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Corals of Australia's Great Barrier Reef
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Credit: UNC

Coral Reefs in Acidic Waters

Increasing amounts of carbon dioxide are released into the atmosphere from burning of fossil fuels. Some of that carbon dioxide makes its way into the world’s oceans. This changes the chemistry of seawater, lowering its pH, making it more acidic, which could have a large impact on marine life in the future.

Marine creatures such as corals, clams, snails, and many types of algae and plankton build their skeletons and shells from calcium carbonate. These creatures get the chemical building blocks they need to form the calcium carbonate mineral of their skeletons from seawater.  Some, like algae, passively collect these ingredients from the seawater. Others have a more deliberate mechanism for getting the calcium ions and carbonate ions they need from the seawater.  As seawater gets more acidic with more carbon dioxide dissolved in it, these creatures might have a harder time making their skeletons and shells.

Calcium carbonate mineral dissolves in acid.  Try it out for yourself.  Put a clam shell (one that you don’t want to keep) into a container of vinegar and wait.  While a pH of 7 is neutral, vinegar has a pH of 3 so it is an acid. Within a few hours its surface will become pitted with tiny dimples that you can see with a magnifying glass.  Over a day or two you will notice that your clam shell is disappearing.  The calcium carbonate that makes up the shell dissolves into the acidic vinegar.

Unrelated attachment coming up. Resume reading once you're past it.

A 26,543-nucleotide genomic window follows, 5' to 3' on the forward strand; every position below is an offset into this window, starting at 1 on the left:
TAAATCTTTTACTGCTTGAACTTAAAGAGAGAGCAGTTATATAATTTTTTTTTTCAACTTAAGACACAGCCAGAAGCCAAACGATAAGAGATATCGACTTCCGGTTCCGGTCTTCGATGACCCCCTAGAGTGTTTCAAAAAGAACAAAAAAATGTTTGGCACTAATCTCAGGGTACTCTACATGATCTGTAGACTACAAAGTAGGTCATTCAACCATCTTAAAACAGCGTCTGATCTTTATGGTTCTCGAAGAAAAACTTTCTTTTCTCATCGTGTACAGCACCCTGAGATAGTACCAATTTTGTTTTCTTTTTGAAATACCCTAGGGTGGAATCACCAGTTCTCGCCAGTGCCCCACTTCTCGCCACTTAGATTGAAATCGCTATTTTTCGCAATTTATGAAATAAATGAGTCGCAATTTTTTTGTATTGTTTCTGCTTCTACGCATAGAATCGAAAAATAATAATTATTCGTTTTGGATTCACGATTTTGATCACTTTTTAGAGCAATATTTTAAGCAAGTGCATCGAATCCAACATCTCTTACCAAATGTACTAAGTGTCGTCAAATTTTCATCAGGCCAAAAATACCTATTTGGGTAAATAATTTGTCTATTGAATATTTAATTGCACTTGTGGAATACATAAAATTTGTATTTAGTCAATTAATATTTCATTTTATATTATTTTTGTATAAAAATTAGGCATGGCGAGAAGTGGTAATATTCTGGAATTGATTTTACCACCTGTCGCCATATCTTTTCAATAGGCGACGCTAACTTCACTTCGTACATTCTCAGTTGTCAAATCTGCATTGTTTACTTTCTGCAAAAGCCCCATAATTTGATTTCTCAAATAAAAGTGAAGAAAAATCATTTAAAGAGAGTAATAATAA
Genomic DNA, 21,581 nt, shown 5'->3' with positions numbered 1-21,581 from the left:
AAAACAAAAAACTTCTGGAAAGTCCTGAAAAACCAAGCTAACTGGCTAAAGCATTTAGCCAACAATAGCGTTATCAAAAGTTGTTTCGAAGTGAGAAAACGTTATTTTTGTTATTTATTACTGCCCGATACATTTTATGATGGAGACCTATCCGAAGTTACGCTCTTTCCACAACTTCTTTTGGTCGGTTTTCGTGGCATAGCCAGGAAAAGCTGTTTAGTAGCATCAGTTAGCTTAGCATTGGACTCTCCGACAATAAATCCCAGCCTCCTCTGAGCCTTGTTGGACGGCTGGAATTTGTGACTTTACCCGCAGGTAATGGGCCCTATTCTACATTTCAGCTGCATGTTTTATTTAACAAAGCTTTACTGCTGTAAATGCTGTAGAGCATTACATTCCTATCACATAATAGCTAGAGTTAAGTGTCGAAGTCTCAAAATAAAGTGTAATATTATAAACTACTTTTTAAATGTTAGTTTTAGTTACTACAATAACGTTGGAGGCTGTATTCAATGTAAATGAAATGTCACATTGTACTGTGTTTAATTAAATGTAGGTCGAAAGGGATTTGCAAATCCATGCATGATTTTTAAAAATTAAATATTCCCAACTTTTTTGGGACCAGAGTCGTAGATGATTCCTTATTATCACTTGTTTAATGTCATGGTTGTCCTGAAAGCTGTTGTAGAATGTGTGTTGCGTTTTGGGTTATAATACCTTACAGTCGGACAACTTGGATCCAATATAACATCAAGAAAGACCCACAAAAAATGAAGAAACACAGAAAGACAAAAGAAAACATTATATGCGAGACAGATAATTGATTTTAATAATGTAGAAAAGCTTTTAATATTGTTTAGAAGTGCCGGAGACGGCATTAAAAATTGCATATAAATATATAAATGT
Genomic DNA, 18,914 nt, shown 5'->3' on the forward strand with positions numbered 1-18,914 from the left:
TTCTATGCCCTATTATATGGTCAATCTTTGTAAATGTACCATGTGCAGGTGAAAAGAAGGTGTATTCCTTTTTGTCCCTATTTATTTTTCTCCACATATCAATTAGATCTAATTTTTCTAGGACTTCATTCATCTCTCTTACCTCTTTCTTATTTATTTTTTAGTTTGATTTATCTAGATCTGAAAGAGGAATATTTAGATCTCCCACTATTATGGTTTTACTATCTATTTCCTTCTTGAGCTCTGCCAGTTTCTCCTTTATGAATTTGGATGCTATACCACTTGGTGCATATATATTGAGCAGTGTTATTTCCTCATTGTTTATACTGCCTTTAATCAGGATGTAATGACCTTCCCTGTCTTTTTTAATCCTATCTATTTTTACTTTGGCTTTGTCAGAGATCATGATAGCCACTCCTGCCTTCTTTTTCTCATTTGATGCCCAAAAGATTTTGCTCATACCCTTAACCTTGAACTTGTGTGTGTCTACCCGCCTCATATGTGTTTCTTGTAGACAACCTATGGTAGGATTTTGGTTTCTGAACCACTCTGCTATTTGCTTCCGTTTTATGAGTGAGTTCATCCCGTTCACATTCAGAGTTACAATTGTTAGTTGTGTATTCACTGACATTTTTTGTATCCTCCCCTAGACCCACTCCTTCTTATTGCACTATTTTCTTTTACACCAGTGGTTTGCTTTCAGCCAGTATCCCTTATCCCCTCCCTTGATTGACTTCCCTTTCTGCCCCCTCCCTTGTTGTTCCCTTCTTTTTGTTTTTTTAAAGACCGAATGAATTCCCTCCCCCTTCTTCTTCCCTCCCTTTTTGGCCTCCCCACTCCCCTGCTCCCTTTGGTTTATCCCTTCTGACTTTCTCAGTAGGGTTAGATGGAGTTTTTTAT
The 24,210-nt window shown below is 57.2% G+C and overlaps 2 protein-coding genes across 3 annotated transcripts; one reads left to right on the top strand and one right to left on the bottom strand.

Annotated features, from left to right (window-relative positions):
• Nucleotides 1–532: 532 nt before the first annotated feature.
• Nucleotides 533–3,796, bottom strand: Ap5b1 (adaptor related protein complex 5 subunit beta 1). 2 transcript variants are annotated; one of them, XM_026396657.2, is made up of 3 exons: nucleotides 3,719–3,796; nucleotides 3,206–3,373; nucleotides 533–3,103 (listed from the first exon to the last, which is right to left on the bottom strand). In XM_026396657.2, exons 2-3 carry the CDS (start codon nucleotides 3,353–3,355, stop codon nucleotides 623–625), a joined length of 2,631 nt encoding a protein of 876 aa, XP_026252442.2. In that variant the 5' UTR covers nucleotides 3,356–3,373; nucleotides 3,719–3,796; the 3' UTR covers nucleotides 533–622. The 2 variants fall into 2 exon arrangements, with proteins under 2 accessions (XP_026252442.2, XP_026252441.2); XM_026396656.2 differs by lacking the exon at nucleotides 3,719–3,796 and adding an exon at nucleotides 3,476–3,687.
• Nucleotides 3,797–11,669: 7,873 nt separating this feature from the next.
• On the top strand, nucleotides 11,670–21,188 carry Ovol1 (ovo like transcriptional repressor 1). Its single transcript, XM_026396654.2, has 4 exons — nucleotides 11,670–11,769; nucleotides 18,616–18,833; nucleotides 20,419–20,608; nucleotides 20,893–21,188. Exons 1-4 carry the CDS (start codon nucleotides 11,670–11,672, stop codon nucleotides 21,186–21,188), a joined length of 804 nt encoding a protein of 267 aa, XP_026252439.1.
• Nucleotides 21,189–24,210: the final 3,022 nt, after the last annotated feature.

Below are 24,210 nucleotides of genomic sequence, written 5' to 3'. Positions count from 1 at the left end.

Seawater's pH is not dropping as low as vinegar. The pH of seawater varies between 7 and 8, so it is a little more basic than neutral. Since the start of the Industrial Revolution, pH of seawater has dropped about 0.1. In the next century it is expected to drop another 0.1-0.35. But scientists suspect that even these small changes can make a big difference.

How will more acidic ocean water affect marine life? Will clams and other marine life be able to grow their skeletons at the rates that they do now?

“We are only beginning to understand the complex interactions between large-scale chemistry changes and marine ecology,” said Joanie Kleypas, scientist at the National Center for Atmospheric Research in Boulder, Co.  This is an area of active research.

Because reef corals build massive structures from calcium carbonate, and because those structures become a home to diverse communities of marine life, the impact of increasing acidification on corals is of particular interest to many scientists.

“This threat is hitting coral reefs at the same time that they are being hit by warming-induced mass bleaching events,” said Chris Langdon, a University of Miami scientist. Coral reefs are currently responding to many other threats such as warmer water, overfishing, and coral diseases, so the effects might be worse.

The current research indicated that for a doubling of the partial pressure of carbon dioxide (pCO2), rates of calcification decreased in corals an average of 30%. The rate is affected by many other factors besides the concentration of CO2 dissolved in the water. The temperature, light, and nutrients all affect calcification rates too.

Lower rates of calcification will likely impact marine food webs, possibly changing the biodiversity of the ocean.

Last modified February 24, 2011 by Jennifer Bergman.

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The Winter 2009 issue of The Earth Scientist, focuses on Earth System science, including articles on student inquiry, differentiated instruction, geomorphic concepts, the rock cycle, and much more!

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